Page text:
The Best Destinations for Intermediate Surfers

Marisa Megan

Portugal and Brazil

Surfers are known for traveling to the far reaches of the globe in search of epic waves, and today, more and more travelers are hitting the road to learn the sport. But for those who fall somewhere in the middle, it can be difficult to find info on where to travel to for solid intermediate surf. Looking at wave quality, crowds, local friendliness, and more, we’ve picked our top three surf destinations for intermediate surfers. 


 Huanchaco town, Trujillo, Peru.

Peru is blessed with every type of swell imaginable. From big waves to tiny peelers, warm-water breaks to wetsuit required, fast punchy rights, to the longest left in the world, this South American nation could easily be dubbed the king of surfing. Peru is also one of the first countries to practice the sport, with fisherman surfing on reed boats at about the same time Hawaiian kings were taking to the waves. For intermediate surfers, the warm-water breaks of northern Peru might have the strongest call.

Surf in Peru.

The country’s resident surf and party town, Menorca, is often likened to Tamarindo in Costa Rica. With low-key waves, warm water, and an endless nightlife, it’s easy to see why many travelers get stuck. Forty-five minutes north is the laid-back Zorritos, a more challenging surf-lover’s paradise, with natural hot springs and medicinal mud baths to boot. 

You can even catch a few waves in Peru’s lovable capital city on your way in and out of the country. Punta Roquitas, near the Miraflores Boardwalk, offers consistent lefts and rights where city lovers can practice their carves in between ceviches (try Chez Wong’s – a tiny eatery that might be the best cevicheria in Lima.)


Hualian, Taiwan.

When the Portuguese first landed on this tiny, subtropical island just off of mainland China, they dubbed it Ilha Formosa, or beautiful island – and with good reason. Traveling around Taiwan, you’ll be struck by lush tropical forests, marble-lined gorges, towering peaks, and breathtaking beaches full of uncrowded surf breaks. It just might be the surfing world’s best kept secret. 

While there’s surf to be found island wide, it’s Pacific side of the island, the East coast, that is the true star of the Taiwanese surf scene. While more advanced surfers will make a beeline for Donghe, a rock bottom beach with challenging waves, intermediate surfers should drive a bit further south to the more user-friendly Jinzun. A small fishing community that’s grown (a bit) due to surfing, Jinzun offers a wider range of high-quality waves for those looking to improve their skills. Its sand bottom break runs year round, however if you’re looking for bigger swells, go between October and March, the North-East monsoon season that’s known to bring in perfect waves. You might even get to watch the Taiwan Open of Surfing – a World Surfing League longboard qualifying event that’s been taking place in Jinzuan for the past several years.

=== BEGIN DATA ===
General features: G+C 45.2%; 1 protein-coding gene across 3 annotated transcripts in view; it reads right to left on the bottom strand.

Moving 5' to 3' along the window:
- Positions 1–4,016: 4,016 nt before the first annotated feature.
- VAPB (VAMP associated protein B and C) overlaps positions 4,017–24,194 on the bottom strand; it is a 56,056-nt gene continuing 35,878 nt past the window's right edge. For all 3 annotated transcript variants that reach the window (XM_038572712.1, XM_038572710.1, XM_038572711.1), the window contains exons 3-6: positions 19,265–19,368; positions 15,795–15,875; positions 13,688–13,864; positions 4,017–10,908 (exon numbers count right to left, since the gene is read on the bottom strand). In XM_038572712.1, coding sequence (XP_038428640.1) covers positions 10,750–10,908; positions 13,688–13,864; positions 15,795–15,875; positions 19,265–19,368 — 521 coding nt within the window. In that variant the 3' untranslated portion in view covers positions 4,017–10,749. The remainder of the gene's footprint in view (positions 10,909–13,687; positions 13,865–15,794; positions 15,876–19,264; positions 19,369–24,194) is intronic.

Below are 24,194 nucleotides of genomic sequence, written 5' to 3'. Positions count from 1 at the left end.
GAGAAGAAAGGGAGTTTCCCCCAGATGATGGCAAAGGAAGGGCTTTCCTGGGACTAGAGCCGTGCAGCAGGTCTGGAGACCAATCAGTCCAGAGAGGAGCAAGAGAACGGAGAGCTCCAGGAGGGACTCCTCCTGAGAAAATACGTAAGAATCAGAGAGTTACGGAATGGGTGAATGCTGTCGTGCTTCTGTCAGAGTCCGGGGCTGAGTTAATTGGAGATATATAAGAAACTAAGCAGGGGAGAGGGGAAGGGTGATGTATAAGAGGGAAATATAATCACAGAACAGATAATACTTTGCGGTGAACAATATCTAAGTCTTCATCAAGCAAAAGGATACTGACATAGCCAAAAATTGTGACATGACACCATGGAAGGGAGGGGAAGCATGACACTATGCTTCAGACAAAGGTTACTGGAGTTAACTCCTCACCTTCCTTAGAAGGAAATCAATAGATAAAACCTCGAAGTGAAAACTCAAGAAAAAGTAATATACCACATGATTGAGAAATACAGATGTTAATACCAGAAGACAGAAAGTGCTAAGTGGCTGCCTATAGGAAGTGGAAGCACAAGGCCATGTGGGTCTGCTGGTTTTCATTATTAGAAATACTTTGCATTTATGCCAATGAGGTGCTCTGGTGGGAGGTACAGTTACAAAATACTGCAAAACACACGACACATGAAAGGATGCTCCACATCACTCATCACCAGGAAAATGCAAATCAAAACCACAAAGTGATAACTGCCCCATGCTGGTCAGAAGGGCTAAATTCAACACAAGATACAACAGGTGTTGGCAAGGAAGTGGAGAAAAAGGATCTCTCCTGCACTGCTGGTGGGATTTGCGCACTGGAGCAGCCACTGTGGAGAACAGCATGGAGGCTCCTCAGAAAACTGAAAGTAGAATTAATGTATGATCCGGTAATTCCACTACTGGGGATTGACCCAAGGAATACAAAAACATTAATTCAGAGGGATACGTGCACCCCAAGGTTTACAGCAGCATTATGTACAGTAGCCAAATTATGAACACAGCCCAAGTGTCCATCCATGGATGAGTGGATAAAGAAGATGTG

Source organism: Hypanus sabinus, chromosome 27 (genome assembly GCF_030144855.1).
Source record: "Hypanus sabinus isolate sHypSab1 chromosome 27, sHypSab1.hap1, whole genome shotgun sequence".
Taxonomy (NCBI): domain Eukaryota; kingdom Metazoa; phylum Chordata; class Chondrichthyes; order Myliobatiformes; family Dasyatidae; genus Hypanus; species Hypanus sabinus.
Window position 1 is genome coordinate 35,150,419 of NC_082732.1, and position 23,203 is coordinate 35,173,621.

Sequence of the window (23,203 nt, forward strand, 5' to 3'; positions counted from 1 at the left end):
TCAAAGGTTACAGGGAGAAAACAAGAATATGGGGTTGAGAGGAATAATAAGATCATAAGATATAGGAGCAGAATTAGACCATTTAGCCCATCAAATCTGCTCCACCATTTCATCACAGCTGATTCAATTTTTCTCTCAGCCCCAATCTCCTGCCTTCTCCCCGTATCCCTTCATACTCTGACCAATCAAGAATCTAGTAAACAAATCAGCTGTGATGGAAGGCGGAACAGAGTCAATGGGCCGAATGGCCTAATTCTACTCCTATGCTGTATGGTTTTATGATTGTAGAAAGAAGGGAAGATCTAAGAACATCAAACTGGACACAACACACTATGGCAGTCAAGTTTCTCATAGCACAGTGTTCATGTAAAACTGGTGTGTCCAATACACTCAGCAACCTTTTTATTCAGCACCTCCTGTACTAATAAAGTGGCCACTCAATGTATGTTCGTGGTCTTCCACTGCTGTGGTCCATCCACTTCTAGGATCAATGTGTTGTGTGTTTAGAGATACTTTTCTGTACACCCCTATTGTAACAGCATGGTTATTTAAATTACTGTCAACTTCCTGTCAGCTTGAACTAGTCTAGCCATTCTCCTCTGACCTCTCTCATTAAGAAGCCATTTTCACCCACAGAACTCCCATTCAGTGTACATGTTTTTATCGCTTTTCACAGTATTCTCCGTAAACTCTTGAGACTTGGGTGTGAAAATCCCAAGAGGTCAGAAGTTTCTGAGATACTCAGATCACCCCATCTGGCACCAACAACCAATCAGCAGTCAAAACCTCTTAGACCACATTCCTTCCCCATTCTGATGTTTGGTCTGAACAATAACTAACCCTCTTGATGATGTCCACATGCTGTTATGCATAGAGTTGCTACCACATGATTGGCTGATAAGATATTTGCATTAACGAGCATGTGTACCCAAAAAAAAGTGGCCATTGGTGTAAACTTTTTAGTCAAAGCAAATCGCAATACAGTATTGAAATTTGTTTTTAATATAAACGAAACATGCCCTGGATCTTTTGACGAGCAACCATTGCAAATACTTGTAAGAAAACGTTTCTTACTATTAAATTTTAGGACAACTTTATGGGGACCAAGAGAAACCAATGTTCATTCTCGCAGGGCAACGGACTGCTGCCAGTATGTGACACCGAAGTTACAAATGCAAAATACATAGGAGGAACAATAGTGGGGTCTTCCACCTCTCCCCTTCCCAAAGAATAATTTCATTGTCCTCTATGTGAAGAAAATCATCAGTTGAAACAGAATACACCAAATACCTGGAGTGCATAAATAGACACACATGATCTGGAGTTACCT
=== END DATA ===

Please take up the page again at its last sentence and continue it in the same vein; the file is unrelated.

Surf in Taiwan.

If you’re looking for smaller waves, Jialeshui, on the south coast, is a popular draw for Taiwanese surfers. The swell is more tempered and the rivermouth break can make for those excellent long waves favored by longboarders and classic riders. 

Taiwan also has a unique cultural heritage, a vibrant yet tolerant religious culture, and one of the most liberal and democratic societies in Asia, making it a very welcoming place for foreign visitors. Even if these warm-water breaks do get crowded, don’t worry, Taiwanese surfers are a friendly, chilled out bunch who take turns in the water. You won’t have to worry about any localism: true surf spirit still reigns on this island paradise. 

Sri Lanka 

 Weligama, Sri Lanka.  Aleksandar Todorovic /

Sunshine, blue skies, palm trees, and great waves:  If there was ever a place to work on your surfing habit, Sri Lanka would be it. This teardrop shaped island has been enticing surfers since the seventies – it’s rarely flat, always fun, and infrequently scary. 

Sri Lanka has the same Indian Ocean swells that hit the overcrowded Bali surf spots, however Lanka land is much more of a tropical Cornwall than a pumping Indo. While there’s a mix of beach and reef breaks on both sides of the island, there’s a lot of easy peelers to choose from where you can work on your cruisin’ style. 

Bay of Mirissa, Sri Lanka.

The surf season runs nearly year round, with swells hitting the south west from November to April, focused around the beaches Unawatuna and Hikkaduwa in the southwest, and Weligama, Midigama and Mirissa beaches further south. From May to October, the swells switch to the East side of the island, and Arugam Bay – a right hand, mechanically consistent point break – comes alive. 

Surf in Sri Lanka.

Short borders will probably want to add a bigger fish to their quiver to make the most of their holiday, however there are a few deep reef breaks on the island with un-intimidating slabs for those hunting their first barrel. 

Sri Lanka has been on the surfing map for a while, so you might have to compete with crowds here, however the incredible landscape and 27ºC (81ºF) water will keep you smiling even as you wait your turn in the lineup.